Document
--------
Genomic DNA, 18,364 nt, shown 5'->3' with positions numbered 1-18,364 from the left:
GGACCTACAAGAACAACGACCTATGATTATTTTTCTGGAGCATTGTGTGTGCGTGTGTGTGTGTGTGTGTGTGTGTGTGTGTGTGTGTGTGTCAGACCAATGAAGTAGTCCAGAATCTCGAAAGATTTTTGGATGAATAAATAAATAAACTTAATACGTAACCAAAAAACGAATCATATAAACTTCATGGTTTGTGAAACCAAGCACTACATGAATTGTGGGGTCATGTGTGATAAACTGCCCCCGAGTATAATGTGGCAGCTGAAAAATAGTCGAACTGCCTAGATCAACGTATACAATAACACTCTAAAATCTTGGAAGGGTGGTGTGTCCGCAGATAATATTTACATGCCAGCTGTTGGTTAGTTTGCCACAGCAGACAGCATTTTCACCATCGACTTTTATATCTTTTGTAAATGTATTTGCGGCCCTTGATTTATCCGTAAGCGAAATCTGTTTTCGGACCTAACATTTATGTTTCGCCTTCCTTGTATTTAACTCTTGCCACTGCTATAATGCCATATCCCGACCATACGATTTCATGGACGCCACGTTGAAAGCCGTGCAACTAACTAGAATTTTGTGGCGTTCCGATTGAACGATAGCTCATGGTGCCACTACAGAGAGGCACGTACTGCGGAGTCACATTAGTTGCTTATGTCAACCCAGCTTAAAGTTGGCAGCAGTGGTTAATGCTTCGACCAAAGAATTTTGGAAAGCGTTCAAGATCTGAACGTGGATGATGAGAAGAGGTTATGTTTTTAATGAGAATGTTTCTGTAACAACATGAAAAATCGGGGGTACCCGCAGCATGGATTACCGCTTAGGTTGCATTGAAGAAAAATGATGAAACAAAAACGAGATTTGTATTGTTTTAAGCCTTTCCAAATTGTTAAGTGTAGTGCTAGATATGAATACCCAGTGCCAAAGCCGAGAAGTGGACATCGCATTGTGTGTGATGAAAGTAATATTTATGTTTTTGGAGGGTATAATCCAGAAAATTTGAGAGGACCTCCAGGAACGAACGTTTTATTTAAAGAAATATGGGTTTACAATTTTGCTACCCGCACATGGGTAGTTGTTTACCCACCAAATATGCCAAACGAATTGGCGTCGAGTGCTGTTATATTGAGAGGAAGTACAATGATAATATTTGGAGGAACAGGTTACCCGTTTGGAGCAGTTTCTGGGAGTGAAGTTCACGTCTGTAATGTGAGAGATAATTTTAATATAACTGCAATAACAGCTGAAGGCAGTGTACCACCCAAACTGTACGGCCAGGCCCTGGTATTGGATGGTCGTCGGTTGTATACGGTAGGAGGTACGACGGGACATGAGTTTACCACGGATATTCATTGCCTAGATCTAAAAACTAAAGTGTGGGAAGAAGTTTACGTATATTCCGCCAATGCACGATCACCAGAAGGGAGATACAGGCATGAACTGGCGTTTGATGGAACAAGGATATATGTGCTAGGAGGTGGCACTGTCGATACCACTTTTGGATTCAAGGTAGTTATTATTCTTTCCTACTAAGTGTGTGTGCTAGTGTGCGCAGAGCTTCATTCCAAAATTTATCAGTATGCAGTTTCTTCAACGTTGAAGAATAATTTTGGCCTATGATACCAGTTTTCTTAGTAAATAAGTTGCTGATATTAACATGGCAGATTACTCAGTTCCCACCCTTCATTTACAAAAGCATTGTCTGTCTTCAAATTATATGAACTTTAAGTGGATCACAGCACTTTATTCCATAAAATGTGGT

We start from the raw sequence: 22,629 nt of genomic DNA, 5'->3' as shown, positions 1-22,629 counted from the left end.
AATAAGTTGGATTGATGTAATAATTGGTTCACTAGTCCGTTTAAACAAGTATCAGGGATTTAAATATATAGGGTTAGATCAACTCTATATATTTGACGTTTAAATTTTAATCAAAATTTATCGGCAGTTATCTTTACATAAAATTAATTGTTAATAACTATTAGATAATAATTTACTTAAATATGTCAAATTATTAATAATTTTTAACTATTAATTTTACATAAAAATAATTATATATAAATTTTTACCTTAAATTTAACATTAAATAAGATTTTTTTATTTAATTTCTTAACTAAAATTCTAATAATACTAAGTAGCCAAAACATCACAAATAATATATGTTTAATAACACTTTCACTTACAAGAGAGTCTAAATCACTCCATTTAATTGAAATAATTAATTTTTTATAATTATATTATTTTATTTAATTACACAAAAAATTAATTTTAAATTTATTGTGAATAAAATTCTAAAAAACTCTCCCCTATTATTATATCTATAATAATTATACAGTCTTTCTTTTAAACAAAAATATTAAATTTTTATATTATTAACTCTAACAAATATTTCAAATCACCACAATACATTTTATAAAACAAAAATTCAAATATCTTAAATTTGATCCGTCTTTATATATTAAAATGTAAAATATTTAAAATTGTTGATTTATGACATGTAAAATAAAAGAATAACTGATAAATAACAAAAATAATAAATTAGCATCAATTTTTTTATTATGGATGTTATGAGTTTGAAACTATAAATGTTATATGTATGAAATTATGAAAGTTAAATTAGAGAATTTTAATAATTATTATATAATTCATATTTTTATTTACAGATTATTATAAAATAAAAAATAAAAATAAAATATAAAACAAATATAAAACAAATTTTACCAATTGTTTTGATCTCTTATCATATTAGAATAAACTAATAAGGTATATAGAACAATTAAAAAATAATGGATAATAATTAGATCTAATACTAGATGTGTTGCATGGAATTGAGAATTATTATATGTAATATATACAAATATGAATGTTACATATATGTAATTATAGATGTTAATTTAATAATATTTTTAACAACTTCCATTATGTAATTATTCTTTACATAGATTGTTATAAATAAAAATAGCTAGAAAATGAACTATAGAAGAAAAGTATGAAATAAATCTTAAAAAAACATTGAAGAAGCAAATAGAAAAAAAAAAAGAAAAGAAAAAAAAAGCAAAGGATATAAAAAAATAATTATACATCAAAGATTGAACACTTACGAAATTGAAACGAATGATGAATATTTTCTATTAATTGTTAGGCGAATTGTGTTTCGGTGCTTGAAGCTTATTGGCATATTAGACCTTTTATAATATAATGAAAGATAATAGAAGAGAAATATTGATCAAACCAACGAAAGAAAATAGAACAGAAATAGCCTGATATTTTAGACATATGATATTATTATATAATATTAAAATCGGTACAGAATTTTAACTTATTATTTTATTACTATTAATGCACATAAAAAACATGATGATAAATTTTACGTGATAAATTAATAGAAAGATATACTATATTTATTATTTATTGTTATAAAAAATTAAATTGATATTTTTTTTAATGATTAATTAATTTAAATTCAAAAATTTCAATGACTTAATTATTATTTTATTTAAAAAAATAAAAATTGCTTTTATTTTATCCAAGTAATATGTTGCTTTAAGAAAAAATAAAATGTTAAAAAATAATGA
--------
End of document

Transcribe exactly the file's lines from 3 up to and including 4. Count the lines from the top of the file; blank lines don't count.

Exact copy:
We start from the raw sequence: 22,629 nt of genomic DNA, 5'->3' as shown, positions 1-22,629 counted from the left end.
AATAAGTTGGATTGATGTAATAATTGGTTCACTAGTCCGTTTAAACAAGTATCAGGGATTTAAATATATAGGGTTAGATCAACTCTATATATTTGACGTTTAAATTTTAATCAAAATTTATCGGCAGTTATCTTTACATAAAATTAATTGTTAATAACTATTAGATAATAATTTACTTAAATATGTCAAATTATTAATAATTTTTAACTATTAATTTTACATAAAAATAATTATATATAAATTTTTACCTTAAATTTAACATTAAATAAGATTTTTTTATTTAATTTCTTAACTAAAATTCTAATAATACTAAGTAGCCAAAACATCACAAATAATATATGTTTAATAACACTTTCACTTACAAGAGAGTCTAAATCACTCCATTTAATTGAAATAATTAATTTTTTATAATTATATTATTTTATTTAATTACACAAAAAATTAATTTTAAATTTATTGTGAATAAAATTCTAAAAAACTCTCCCCTATTATTATATCTATAATAATTATACAGTCTTTCTTTTAAACAAAAATATTAAATTTTTATATTATTAACTCTAACAAATATTTCAAATCACCACAATACATTTTATAAAACAAAAATTCAAATATCTTAAATTTGATCCGTCTTTATATATTAAAATGTAAAATATTTAAAATTGTTGATTTATGACATGTAAAATAAAAGAATAACTGATAAATAACAAAAATAATAAATTAGCATCAATTTTTTTATTATGGATGTTATGAGTTTGAAACTATAAATGTTATATGTATGAAATTATGAAAGTTAAATTAGAGAATTTTAATAATTATTATATAATTCATATTTTTATTTACAGATTATTATAAAATAAAAAATAAAAATAAAATATAAAACAAATATAAAACAAATTTTACCAATTGTTTTGATCTCTTATCATATTAGAATAAACTAATAAGGTATATAGAACAATTAAAAAATAATGGATAATAATTAGATCTAATACTAGATGTGTTGCATGGAATTGAGAATTATTATATGTAATATATACAAATATGAATGTTACATATATGTAATTATAGATGTTAATTTAATAATATTTTTAACAACTTCCATTATGTAATTATTCTTTACATAGATTGTTATAAATAAAAATAGCTAGAAAATGAACTATAGAAGAAAAGTATGAAATAAATCTTAAAAAAACATTGAAGAAGCAAATAGAAAAAAAAAAAGAAAAGAAAAAAAAAGCAAAGGATATAAAAAAATAATTATACATCAAAGATTGAACACTTACGAAATTGAAACGAATGATGAATATTTTCTATTAATTGTTAGGCGAATTGTGTTTCGGTGCTTGAAGCTTATTGGCATATTAGACCTTTTATAATATAATGAAAGATAATAGAAGAGAAATATTGATCAAACCAACGAAAGAAAATAGAACAGAAATAGCCTGATATTTTAGACATATGATATTATTATATAATATTAAAATCGGTACAGAATTTTAACTTATTATTTTATTACTATTAATGCACATAAAAAACATGATGATAAATTTTACGTGATAAATTAATAGAAAGATATACTATATTTATTATTTATTGTTATAAAAAATTAAATTGATATTTTTTTTAATGATTAATTAATTTAAATTCAAAAATTTCAATGACTTAATTATTATTTTATTTAAAAAAATAAAAATTGCTTTTATTTTATCCAAGTAATATGTTGCTTTAAGAAAAAATAAAATGTTAAAAAATAATGA